The 45S rDNA location in macrochromosomes can be considered a derived characteristic in birds (Kretschmer et al., 2018aKretschmer R, Ferguson-Smith MA and de Oliveira EHC (2018a) Karyotype evolution in birds: From conventional staining to chromosome painting. Genes 9:E181.). The available data on chromosomal homologies with G. gallus (GGA) (Table 2), demonstrated that the rDNA sites are clearly associated with distinct macrochromosomes. This scenario might have been originated by multiple independent events of chromosomal fusion, which are supported by several different types of evidence.

In Accipitriformes, for example, multiple associations were recorded, including GGA1, GGA3, and GGA7. In B. nitidus, R. magnirostris, and B. meridionallis, an association with the homologous GGA7 segment was found, although the short arm of the chromosome pair containing the rDNA of these species was not hybridized by any of the GGA probes used (de Oliveira et al., 2013de Oliveira EHC, Tagliarini MM, dos Santos MS, O’ Brien PCM and Ferguson-Smith MA (2013) Chromosome painting in three species of Buteoninae: A cytogenetic signature reinforces the monophyly of south American species. PLoS One 8: e70071.). This unhybridized region probably corresponds to the homologous of the ancestral microchromosome containing the rDNA, reinforcing the fusion hypothesis. Similarly, in P. haliaetus, the rDNA located on the q-arm of chromosome 2 was associated with the homologous GGA1 segment (Nishida et al., 2014Nishida C, Ishishita S, Yamada K, Griffin DK and Matsuda Y (2014) Dynamic chromosome reorganization in the Osprey (Pandion haliaetus, Pandionidae, Falconiformes): Relationship between chromosome size and the chromosomal distribution of centromeric repetitive DNA sequences. Cytogenet Genome Res 142:179-189.). In this species, the short arm did not hybridize by any GGA probe. However, P. haliaetus showed rDNA in the long arm, suggesting that a pericentric inversion should have occurred after fusion with the 45S rDNA microchromosome, shifting the cluster position to the long arm.

45S rDNA related to intrachromosomal rearrangements

Intrachromosomal rearrangements have been reported in bird karyotypes, and our data revealed that two cases involved the 45S rDNA-bearer chromosome (Degrandi et al., 2017Degrandi TM, Garnero ADV, O’Brien PCM, Ferguson-Smith MA, Kretschmer R, de Oliveira EHC and Gunski RJ (2017) Chromosome painting in Trogon s. surrucura (Aves, Trogoniformes) reveals a karyotype derived by chromosomal fissions, fusions, and inversions. Cytogenet Genome Res 151:208-215.). For example, in Cuculiformes, Piaya caiana and Guira guira showed the association of 45S rDNA with a segment homologue to chromosome GGA2 (Table 2). In P. caiana, the cluster was in the pericentromeric region of the short arm of the submetacentric chromosome pair 7, whereas in G. guira the cluster was in the long arm pericentromeric region of the metacentric chromosome 6 (Figure 3). In Accipitriformes Harpia harpyja and Pandion haliaetus, the association was with a segment homologue to chromosome GGA1 (Table 2). However, in H. harpyja, the rDNA cluster was seen in the subtelomeric region of macrochromosome 6, and in P. haliaetus, the cluster occupied the pericentromeric region of the long arm on chromosome 2 (Figure 3) (Tagliarini, 2013Tagliarini MM (2013) Aplicação de pintura cromossômica em espécies da família Accipitridae (Aves, Falconiformes): Considerações filogenéticas e evolutivas. D. Sc. Thesis, Universidade Federal do Pará, Belém, http://repositorio.ufpa.br/jspui/handle/2011/5839.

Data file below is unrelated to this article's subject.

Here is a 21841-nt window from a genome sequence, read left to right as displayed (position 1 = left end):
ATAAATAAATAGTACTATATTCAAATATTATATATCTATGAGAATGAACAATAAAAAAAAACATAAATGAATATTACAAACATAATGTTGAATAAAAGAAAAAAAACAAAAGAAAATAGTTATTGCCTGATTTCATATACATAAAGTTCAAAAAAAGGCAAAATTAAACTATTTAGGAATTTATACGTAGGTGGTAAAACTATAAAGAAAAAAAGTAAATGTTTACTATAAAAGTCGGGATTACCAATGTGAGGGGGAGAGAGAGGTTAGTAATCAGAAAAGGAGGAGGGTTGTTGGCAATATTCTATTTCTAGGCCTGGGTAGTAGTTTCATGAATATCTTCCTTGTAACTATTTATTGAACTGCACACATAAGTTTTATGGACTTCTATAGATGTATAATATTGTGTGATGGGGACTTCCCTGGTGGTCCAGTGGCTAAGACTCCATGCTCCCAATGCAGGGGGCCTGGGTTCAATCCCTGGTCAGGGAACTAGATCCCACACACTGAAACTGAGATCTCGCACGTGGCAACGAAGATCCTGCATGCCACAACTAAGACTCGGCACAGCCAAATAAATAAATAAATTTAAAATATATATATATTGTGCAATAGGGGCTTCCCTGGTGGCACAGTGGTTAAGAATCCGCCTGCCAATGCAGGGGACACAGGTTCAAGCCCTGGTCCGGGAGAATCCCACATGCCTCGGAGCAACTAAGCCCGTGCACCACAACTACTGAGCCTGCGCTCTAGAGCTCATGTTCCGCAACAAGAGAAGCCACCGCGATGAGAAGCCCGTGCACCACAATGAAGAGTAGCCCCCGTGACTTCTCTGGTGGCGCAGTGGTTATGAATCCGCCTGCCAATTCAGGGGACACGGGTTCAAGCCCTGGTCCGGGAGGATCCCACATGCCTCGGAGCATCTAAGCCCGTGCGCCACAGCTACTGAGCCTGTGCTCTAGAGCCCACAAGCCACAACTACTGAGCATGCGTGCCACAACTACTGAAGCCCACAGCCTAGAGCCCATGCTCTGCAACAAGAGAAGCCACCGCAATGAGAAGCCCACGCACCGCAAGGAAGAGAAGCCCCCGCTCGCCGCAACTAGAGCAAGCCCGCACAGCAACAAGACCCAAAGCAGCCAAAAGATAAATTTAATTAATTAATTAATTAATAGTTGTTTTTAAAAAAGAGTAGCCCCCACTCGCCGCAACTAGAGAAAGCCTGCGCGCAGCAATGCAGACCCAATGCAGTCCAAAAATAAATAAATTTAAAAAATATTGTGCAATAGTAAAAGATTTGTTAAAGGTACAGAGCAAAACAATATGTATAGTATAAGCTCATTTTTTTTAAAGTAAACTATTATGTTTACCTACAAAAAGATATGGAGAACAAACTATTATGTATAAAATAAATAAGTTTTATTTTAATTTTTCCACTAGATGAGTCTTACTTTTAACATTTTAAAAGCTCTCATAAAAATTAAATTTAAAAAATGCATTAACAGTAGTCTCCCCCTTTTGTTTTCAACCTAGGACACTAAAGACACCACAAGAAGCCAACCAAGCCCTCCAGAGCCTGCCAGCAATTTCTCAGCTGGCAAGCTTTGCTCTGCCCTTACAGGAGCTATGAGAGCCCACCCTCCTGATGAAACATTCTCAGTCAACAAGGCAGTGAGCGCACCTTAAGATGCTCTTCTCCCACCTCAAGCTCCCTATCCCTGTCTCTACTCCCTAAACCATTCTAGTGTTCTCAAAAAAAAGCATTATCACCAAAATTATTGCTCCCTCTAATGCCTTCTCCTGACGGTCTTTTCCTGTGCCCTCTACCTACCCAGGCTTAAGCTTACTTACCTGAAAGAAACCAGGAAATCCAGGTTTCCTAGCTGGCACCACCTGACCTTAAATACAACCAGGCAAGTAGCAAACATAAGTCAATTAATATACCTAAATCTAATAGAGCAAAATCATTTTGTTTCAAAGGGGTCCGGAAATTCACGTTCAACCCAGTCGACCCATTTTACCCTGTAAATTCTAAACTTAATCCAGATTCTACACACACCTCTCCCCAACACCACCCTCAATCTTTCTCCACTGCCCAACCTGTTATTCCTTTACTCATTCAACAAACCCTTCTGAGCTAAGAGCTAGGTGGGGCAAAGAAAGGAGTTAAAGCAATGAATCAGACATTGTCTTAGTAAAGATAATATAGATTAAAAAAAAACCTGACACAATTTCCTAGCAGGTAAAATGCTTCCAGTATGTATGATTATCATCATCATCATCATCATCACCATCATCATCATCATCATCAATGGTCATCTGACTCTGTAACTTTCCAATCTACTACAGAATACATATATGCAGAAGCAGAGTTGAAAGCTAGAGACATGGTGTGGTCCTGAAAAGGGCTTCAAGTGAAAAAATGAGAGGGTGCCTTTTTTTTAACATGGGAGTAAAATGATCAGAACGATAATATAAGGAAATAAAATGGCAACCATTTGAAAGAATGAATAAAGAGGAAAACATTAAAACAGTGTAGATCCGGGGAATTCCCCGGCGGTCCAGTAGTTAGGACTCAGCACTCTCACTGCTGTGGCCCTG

http://repositorio.ufpa.br/jspui/handle/...
; Nishida et al., 2014Nishida C, Ishishita S, Yamada K, Griffin DK and Matsuda Y (2014) Dynamic chromosome reorganization in the Osprey (Pandion haliaetus, Pandionidae, Falconiformes): Relationship between chromosome size and the chromosomal distribution of centromeric repetitive DNA sequences. Cytogenet Genome Res 142:179-189.). The translocation or a pericentric inversion may explain this position variation of the internal 45S rDNA cluster in the bearer chromosome, which corroborates the hypothesis that the 45S rDNA cluster is related to chromosomal breakpoints, according to Cazaux et al. (2011)Cazaux B, Catalan J, Veyrunes F, Douzery EJ and Britton-Davidian J (2011) Are ribosomal DNA clusters rearrangement hotspots? a case study in the genus Mus (Rodentia, Muridae). BMC Evol Biol 11:124..

Conclusion

In birds, the 45S rDNA site is located predominantly in a single pair of microchromosomes, although a number of deviations from this basic pattern exist, with some species having rDNA located in more than one microchromosome pair or in macrochromosomes, or in both types of chromosome. The present study also demonstrated that the redistribution of rDNA sites within the chromosome complement has resulted from chromosomal rearrangements, which have resulted from the distinct evolutionary histories of each group of the class Aves.

Acknowledgments

We would like to thank all our colleagues from the Grupo de Pesquisa Diversidade Genética Animal from Universidade Federal do Pampa (UNIPAMPA), Laboratório Cultura de Tecidos e Citogenética (SAMAM) from Instituto Evandro Chagas, and the Coordenação de Aperfeiçoamento de Pessoal de Nivel Superior - Brasil (CAPES) - Finance Code 001.

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Internet Resources

  • Associate Editor: Yatiyo Yonenaga-Yassuda

Publication Dates

  • Publication in this collection
    30 Mar 2020
  • Date of issue
    2020

History

  • Received
    28 Nov 2018
  • Accepted
    08 May 2019